Clashes between supporters of Bangladesh’s opposition and ruling party have erupted in several cities as security forces continued their siege of opposition leader Khaleda Zia’s office, preventing her from leaving.
Monday marks the first anniversary of last year’s controversial poll, and Zia had urged her supporters to take to the streets in a bid to force the government to call a fresh election.
Police said two activists of the opposition Bangladesh Nationalist Party, led by Zia, were killed in clashes with supporters of the ruling Awami League in the northern town of Natore.
The victims were identified as men in their 20s and shot by assailants on motorbikes, fuelling tensions on a day which the BNP had declared to be “Democracy Killing Day”.
Zia’s BNP along with 20 other opposition parties boycotted last year’s election, citing a biased election commission, among other reasons. About 500 people were reportedly killed in the run-up to the election.
Authorities stepped up their siege of Zia’s office in Dhaka on Monday by parking 11 trucks outside in a blockade designed to thwart any attempt by her to head protests in person.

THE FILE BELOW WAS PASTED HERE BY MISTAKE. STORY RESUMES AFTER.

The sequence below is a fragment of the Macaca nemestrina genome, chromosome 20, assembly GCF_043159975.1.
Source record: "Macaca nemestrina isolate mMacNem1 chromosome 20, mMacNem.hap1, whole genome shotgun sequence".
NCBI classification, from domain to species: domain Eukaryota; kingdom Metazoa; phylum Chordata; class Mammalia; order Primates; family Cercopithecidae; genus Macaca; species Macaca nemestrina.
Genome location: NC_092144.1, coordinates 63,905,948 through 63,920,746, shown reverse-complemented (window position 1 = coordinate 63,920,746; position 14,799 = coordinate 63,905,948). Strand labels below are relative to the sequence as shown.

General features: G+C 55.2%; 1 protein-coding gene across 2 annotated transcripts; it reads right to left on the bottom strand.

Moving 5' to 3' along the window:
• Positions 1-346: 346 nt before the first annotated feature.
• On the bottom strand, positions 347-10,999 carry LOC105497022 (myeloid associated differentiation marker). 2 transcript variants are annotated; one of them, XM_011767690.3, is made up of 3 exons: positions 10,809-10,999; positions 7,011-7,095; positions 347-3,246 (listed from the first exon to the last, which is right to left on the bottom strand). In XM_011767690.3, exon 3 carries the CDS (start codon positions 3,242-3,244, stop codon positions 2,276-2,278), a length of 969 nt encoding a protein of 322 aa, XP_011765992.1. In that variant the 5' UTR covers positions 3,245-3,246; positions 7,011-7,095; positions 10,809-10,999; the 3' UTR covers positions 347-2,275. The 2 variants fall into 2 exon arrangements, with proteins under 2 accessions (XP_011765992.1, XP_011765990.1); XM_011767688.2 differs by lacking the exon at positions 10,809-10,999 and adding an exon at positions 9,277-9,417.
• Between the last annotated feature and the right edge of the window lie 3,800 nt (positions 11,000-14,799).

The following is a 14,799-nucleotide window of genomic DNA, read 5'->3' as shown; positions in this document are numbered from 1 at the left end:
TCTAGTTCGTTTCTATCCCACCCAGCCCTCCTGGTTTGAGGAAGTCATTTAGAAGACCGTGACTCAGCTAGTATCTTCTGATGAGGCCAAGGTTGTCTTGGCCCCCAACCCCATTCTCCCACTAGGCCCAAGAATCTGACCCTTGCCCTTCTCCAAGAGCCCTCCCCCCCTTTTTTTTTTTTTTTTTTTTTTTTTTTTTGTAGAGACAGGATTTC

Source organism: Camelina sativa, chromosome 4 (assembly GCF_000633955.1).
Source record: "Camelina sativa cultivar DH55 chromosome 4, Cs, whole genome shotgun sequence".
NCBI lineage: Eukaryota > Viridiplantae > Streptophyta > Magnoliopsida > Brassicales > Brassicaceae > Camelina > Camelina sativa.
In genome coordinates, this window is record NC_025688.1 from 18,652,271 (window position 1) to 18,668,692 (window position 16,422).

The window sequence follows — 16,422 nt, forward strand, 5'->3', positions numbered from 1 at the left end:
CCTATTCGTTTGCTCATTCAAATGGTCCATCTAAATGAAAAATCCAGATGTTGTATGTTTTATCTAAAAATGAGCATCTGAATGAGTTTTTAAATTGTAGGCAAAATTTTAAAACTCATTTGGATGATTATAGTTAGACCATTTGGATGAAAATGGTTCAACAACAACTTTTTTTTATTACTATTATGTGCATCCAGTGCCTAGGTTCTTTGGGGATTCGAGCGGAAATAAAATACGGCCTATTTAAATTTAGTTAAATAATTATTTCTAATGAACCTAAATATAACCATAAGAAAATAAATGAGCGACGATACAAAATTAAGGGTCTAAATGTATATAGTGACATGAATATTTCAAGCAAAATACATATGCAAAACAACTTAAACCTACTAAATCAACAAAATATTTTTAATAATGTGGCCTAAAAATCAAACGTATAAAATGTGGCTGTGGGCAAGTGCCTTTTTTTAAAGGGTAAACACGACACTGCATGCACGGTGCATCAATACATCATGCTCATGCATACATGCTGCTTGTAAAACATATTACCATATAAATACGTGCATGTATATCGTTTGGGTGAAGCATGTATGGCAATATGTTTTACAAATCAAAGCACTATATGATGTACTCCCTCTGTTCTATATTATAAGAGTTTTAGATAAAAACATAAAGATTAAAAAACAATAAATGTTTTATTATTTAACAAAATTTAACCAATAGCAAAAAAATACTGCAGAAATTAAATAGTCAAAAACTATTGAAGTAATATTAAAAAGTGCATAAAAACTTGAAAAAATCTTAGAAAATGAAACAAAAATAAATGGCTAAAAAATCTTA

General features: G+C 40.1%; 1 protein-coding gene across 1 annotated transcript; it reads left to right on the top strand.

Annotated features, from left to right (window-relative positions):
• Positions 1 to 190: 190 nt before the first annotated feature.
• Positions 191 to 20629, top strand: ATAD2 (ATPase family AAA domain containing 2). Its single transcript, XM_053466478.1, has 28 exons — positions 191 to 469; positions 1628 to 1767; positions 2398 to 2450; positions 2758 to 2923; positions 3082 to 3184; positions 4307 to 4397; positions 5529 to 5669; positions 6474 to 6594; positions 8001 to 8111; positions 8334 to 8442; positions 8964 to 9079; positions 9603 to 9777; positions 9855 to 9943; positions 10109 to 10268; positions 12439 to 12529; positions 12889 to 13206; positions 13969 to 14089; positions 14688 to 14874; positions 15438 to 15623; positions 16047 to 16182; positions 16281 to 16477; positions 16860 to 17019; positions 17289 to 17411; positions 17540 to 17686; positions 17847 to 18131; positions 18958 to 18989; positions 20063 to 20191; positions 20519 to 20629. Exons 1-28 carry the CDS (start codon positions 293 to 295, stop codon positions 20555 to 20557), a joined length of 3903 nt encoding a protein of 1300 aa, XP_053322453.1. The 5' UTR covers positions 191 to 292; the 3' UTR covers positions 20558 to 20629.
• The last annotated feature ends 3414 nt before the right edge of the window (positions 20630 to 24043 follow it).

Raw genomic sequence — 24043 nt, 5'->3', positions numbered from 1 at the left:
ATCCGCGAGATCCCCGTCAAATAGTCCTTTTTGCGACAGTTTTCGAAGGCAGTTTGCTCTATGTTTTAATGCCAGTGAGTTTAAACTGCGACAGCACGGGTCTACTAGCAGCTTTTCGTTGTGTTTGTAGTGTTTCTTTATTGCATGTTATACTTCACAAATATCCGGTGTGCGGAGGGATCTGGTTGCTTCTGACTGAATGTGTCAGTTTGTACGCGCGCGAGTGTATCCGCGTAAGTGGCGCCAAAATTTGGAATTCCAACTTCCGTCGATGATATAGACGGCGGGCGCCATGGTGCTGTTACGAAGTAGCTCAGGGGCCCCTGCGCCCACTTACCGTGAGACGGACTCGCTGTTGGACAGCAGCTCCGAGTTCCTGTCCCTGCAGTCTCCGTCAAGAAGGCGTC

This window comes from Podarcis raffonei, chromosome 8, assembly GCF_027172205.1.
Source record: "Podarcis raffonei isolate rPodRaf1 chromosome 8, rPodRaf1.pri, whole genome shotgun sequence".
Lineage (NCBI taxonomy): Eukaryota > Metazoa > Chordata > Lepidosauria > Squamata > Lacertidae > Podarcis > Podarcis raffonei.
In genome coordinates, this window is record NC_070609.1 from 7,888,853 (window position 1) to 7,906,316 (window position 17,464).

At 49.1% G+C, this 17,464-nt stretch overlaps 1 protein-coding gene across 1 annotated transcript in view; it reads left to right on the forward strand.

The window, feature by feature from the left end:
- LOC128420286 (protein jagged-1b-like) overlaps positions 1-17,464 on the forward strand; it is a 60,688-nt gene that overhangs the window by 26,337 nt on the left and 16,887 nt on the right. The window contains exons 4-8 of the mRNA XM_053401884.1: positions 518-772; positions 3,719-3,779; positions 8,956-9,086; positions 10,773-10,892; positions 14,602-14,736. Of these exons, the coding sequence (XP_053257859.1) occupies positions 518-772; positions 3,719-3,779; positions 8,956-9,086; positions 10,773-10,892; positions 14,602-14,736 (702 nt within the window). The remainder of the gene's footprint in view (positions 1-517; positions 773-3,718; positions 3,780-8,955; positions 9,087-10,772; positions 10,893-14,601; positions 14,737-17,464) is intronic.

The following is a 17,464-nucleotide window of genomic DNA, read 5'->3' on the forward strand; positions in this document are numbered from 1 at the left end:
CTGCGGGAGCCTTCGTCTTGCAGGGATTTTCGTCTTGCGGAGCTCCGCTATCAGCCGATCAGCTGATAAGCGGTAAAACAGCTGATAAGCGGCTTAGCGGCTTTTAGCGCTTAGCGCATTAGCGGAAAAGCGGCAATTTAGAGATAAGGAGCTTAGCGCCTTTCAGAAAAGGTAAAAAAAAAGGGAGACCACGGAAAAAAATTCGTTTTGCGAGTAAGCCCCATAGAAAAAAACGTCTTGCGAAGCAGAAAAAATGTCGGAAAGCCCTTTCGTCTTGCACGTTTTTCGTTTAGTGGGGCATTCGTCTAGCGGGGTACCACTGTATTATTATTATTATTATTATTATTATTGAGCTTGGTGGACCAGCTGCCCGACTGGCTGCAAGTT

Al Jazeera’s Tanvir Chowdhury, reporting from the capital, said Zia – confined to her office since Saturday – was trying to force her way out.
“Khaleda Zia is planning to come out of her office any time now, [but] the main gate is locked and [the] entire area is cordoned off and barricaded by trucks,” he said.
Police said the office had been cordoned off “in an effort to step up her security”.
Security forces have been deployed in various places across Dhaka and the street leading to Zia’s home has been blocked.
Violence broke out in Dhaka and in around half a dozen towns as police and Awami League followers clashed with hundreds of BNP protesters, local television channels said.
Hundreds of pro-opposition lawyers joined the protests at the sprawling complex which houses the Supreme Court, where they waved black flags to signal the “death of democracy”. Police locked the gates into the main building, confining the protesters to the grounds outside.
Zia’s spokesman said the BNP chief would attend a mass rally although getting out of her office would be difficult.
“She has urged people to join a mass rally today. She would also try to join the protest,” spokesman Maruf Kamal Khan told reporters.
Zia’s boycott last year was sparked by her arch rival’s refusal to step down before the election and allow it to be organised by a neutral caretaker administration. The caretaker system was in place for previous polls.
The boycott by the BNP and its allies meant most members in the 300-seat parliament were returned unopposed, handing Prime Minister Sheikh Hasina another five years in power.